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Forest Health

Mountain Pine Beetle (USFS)
Mountain Pine Beetle (USFS)
Native insects and pathogens are an important part of a healthy forest ecosystem, but when environmental (e.g. drought) and biological conditions favor their development into outbreak status they can have significant impacts on forestlands in California.

Goldspotted oak borer (USFS)
Goldspotted oak borer (USFS)
Invasive species are an ever increasing concern and can also have considerable ecological impacts on forestlands in California. In collaboration with our partners (state and federal) we hope to manage these pests to protect California forests from extraordinary levels of damage by using integrated pest management (IPM) strategies incorporating prevention, eradication, management, and restoration. IPM employs a variety of cultural, mechanical, biological, and chemical tools and techniques to prevent, detect, and manage forest pests.

Useful Websites

California Forest Pest Council

California Oak Mortality Task Force

UC ANR Integrated Pest Management

US Forest Service Forest Health Protection

Hot Topic Forest Health Issues

Mediterranean Oak Borer

CDFA Pest Proposal Rating

The recently detected invasive Mediterranean oak borer (Xyleborus monographus) was found in valley oak in northern Napa Valley. Subsequent detections determined it had established in Middletown (Lake Co.) and eastern Sonoma Co. We are working with US Forest Service, Cal Fire, and CDFA to conduct trapping and research programs.

A Pest Alert will be available soon.

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Douglas-fir Branch Dieback

Recently a landowner contacted me regarding branch dieback that was occurring in their planted Douglas-fir. In the last few months, the same symptoms have begun to appear on natural Douglas-fir occurring on the coast.

Coastal Douglas-fir branch dieback (Matt Greene)
Coastal Douglas-fir branch dieback (Matt Greene)

While I have yet to confirm all the issues in the coastal Douglas-fir, I have found several pests I suspect are causing much of the damage:

Douglas-fir twig weevil

Douglas-fir stem cankers

These are native insects/diseases and typically are not serious pests. Outbreaks usually occur with favorable environmental conditions and don't cause extensive tree mortality. Management options usually include sanitation and improving vigor. Chemical controls can be used, but are not recommended.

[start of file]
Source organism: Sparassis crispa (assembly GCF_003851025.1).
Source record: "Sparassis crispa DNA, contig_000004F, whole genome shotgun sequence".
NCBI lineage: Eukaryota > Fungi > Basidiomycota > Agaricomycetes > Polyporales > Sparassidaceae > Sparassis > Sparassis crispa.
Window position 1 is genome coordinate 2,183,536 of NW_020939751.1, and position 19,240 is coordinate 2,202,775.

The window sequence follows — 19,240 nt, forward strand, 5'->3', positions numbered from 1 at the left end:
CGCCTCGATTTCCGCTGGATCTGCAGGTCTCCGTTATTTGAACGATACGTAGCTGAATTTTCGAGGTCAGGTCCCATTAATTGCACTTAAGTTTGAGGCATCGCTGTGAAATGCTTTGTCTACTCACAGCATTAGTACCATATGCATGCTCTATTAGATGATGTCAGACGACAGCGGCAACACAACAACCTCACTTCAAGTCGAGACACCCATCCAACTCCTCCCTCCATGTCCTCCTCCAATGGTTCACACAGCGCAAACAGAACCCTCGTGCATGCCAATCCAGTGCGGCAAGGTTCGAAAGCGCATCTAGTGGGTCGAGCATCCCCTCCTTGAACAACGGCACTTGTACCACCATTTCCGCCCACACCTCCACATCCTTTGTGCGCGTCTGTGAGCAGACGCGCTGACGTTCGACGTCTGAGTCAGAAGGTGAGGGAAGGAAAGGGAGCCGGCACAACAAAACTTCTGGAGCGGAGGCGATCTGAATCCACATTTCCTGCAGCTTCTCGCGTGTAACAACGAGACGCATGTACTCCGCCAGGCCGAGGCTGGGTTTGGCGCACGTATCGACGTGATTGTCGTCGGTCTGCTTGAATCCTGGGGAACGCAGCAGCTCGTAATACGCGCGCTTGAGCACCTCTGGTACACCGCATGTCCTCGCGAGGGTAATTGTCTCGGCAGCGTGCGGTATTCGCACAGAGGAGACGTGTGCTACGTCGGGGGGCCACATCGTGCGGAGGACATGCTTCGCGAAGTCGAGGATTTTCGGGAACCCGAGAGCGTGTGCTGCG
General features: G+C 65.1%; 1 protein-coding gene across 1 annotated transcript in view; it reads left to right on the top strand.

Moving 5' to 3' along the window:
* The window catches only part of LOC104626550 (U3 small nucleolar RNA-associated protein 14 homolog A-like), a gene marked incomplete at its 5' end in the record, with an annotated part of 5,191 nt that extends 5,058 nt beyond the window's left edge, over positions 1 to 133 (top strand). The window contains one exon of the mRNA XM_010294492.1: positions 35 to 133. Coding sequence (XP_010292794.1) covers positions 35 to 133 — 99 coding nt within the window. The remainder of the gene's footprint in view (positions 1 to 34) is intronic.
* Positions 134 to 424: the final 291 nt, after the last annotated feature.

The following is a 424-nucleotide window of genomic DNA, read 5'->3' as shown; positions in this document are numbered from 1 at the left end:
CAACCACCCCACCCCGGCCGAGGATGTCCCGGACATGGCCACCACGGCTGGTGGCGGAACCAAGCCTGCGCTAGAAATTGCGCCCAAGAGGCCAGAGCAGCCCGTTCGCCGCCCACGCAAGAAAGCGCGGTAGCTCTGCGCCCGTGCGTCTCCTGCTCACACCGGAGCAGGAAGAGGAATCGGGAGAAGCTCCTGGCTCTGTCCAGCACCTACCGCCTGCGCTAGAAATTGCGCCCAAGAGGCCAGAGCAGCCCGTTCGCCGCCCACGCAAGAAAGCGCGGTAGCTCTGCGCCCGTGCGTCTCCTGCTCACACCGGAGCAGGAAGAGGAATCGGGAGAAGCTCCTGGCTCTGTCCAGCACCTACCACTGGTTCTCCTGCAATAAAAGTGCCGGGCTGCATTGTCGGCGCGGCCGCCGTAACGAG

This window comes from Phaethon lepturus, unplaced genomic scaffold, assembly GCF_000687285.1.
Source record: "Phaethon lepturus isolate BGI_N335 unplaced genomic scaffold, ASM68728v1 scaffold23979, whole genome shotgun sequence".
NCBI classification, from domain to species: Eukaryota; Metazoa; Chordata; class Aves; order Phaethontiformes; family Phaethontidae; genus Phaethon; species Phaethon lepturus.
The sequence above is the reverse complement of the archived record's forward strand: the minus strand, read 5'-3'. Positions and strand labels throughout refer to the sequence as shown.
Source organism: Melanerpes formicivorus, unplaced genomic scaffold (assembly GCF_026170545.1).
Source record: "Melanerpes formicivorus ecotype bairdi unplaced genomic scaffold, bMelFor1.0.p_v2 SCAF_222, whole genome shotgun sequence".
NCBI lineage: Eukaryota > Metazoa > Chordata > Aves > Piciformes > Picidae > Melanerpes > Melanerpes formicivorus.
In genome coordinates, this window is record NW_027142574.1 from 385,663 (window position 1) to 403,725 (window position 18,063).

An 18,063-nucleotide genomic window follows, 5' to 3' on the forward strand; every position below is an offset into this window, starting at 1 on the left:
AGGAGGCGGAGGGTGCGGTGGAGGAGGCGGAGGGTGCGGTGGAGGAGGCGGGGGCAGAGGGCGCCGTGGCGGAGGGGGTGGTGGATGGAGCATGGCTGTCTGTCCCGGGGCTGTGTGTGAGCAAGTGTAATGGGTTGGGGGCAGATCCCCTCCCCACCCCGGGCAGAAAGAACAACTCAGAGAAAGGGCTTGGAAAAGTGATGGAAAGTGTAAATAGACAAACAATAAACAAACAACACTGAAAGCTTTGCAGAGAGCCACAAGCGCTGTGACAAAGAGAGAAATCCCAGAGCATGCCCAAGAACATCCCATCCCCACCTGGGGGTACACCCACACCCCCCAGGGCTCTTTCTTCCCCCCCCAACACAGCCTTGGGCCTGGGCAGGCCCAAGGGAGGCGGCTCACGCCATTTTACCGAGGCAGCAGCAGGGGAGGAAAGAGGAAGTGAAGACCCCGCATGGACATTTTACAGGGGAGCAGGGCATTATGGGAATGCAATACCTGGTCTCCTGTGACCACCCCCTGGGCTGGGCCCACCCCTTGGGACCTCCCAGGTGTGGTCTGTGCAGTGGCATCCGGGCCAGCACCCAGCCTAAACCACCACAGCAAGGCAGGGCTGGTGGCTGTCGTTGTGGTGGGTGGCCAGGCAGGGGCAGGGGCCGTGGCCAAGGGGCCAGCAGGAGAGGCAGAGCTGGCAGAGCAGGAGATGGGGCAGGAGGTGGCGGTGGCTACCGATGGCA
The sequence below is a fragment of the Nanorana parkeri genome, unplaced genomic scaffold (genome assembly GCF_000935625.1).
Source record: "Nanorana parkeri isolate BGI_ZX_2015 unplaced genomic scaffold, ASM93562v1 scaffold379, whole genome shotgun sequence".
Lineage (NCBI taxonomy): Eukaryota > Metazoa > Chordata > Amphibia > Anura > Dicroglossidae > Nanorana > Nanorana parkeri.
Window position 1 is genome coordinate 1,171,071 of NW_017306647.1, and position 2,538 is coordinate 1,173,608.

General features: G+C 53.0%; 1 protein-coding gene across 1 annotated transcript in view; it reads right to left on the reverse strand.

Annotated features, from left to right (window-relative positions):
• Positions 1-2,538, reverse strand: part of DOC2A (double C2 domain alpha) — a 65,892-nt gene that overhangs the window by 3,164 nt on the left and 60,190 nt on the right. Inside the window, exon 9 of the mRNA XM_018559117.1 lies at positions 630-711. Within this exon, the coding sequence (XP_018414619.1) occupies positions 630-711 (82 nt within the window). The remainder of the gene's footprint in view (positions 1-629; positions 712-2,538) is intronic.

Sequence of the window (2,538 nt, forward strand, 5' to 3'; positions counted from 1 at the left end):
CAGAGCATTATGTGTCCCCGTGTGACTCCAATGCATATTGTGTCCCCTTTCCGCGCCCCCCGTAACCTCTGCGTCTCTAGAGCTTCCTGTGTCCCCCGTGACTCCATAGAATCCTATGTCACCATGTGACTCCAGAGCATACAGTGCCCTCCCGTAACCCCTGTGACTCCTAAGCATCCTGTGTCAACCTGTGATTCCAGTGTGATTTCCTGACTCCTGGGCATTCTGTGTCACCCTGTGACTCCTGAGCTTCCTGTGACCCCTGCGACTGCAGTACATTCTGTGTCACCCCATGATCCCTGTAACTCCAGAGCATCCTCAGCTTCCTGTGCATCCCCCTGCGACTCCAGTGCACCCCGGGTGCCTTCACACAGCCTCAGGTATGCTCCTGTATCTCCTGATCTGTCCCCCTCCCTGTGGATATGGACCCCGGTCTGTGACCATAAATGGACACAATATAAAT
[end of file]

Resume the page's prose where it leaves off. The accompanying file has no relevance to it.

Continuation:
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Twig and Branch Dieback of Oaks

This past summer I received multiple calls from land owners and managers regarding branch flagging and dieback on oaks.

Extensive twig and branch dieback on live oak
Extensive twig and branch dieback on live oak

The likely cause of these symptoms were several native pests:

Twig canker and oak pit scale
Twig canker and oak pit scale
Oak pit scale
Oak pit scale

Oak Twig Blight

Oak Branch Dieback

Oak Pit Scale

A wet and warm spring created ideal conditions for the outbreak of these native pests. Typically they do not result in tree mortality; however, they can present aesthetic concerns. Management usually includes sanitationn and improving tree vigor. Chemical controls are not recommended.

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Dieback and Decline of Ornamental Redwood in Lake and Mendocino County

Dieback and Decline of Ornamental Redwood

Last summer (2019) I received several calls from Lake and Mendocino County landowners regarding issues with ornamental redwood (Sequoia sempervirens). I have observed two general patterns: trees dying from the top down or declining canopies that appear discolored and drooping. While I have not explicitly determined the cause of the dieback or decline, there are several common health issues that can occur in off-site (i.e. planted outside of their natural range) ornamental redwood. I suspect the issues will persist through this summer.

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Native oaks stressed by drought may recover

 

Forest Health Research

Below are some of the forest health issues were are addressing in our research and outreach Forestry Program, with the goal of helping land owners and managers better understand and manage forestlands in California.

Bishop Pine Forest Decline

Watching the demise of a coastal forest type - Bishop Pine

Bishop Pine Decline

Bishop pine forests along the coast of Mendocino and Sonoma Counties are experiencing significant declines due to a multitude of issues (e.g. change in land-use, absence of fire as a disturbance, native and invasive insects and diseases). Working with state and local agencies, researchers, and land managers, we are exploring management options for these unique forest types.

Balsam Woolly Adelgid

Balsam Woolly Adelgid

Grand fir is an important component of coastal forests in Northern California, the southernmost limit of its distribution. The health of these coastal forests are already impacted by the spread of sudden oak death and bishop pine decline.

BWA infestations were first detected (by FHP and Cal Fire) in grand fir stands along the California coast in 2011. Since then substantial grand fir decline and mortality has occurred in California coastal forests. Therefore, it is important to understand how the health and structure of coastal forests will be impacted by balsam woolly adelgid (BWA).

Sudden Oak Death

See our page on Sudden Oak Death.

We are actively involved in research and outreach with collaborators.

Redwood Forest Health

Redwood are resilient trees, but environmental stressors (e.g. drought) and poor land management can impact these forests.

Microtus Damage to Redwoods

SRL Final Report

Science Advisor Final NCCP Report